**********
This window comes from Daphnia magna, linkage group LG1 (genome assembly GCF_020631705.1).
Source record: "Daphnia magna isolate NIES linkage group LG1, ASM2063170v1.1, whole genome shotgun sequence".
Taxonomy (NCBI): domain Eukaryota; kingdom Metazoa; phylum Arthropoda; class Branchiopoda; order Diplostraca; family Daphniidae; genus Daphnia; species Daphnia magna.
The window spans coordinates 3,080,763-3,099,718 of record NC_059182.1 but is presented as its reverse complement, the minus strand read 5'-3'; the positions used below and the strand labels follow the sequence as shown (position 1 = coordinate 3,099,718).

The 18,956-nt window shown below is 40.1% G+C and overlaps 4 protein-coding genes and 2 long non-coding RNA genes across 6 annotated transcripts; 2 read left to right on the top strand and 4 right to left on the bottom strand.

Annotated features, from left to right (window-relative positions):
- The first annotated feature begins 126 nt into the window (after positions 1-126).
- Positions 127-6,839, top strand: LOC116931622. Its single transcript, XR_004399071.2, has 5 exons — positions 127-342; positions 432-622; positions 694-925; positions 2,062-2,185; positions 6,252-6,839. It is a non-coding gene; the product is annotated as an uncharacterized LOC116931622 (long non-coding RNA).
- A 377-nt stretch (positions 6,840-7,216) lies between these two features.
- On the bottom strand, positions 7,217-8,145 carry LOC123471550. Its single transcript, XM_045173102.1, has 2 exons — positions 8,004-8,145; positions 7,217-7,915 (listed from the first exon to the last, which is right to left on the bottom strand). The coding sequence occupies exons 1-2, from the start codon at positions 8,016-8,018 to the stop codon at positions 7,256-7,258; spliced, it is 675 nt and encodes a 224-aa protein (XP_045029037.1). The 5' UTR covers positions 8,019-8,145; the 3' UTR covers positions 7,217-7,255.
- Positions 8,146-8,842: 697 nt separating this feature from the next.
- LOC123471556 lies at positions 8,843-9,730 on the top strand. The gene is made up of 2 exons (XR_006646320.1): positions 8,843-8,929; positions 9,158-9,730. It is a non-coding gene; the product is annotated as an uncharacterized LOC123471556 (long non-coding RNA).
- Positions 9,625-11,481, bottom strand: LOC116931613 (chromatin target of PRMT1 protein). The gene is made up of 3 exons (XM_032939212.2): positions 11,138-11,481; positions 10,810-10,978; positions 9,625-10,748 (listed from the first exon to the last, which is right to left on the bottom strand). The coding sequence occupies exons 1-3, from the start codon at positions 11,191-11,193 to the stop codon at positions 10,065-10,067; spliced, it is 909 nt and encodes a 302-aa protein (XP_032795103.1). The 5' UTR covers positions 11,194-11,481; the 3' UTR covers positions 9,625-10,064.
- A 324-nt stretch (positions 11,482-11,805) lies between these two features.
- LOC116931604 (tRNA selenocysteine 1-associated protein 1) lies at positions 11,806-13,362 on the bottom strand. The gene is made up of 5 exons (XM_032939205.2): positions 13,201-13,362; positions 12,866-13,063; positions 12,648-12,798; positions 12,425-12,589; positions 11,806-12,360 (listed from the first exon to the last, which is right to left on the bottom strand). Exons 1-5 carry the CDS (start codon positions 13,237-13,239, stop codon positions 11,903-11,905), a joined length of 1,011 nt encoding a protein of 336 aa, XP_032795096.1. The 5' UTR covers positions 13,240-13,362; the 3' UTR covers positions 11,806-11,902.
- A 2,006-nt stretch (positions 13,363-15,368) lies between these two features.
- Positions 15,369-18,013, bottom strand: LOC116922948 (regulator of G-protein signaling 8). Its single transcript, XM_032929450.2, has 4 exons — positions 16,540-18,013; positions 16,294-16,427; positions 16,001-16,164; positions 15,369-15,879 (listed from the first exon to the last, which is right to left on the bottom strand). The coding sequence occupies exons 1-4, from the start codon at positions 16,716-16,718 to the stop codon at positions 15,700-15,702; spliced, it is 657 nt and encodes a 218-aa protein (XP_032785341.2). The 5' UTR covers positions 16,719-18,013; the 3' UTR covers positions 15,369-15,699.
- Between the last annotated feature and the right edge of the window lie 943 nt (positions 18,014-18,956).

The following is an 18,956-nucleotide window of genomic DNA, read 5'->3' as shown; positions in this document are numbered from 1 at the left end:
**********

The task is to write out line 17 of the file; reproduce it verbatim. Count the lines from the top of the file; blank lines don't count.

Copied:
- Positions 15,369-18,013, bottom strand: LOC116922948 (regulator of G-protein signaling 8). Its single transcript, XM_032929450.2, has 4 exons — positions 16,540-18,013; positions 16,294-16,427; positions 16,001-16,164; positions 15,369-15,879 (listed from the first exon to the last, which is right to left on the bottom strand). The coding sequence occupies exons 1-4, from the start codon at positions 16,716-16,718 to the stop codon at positions 15,700-15,702; spliced, it is 657 nt and encodes a 218-aa protein (XP_032785341.2). The 5' UTR covers positions 16,719-18,013; the 3' UTR covers positions 15,369-15,699.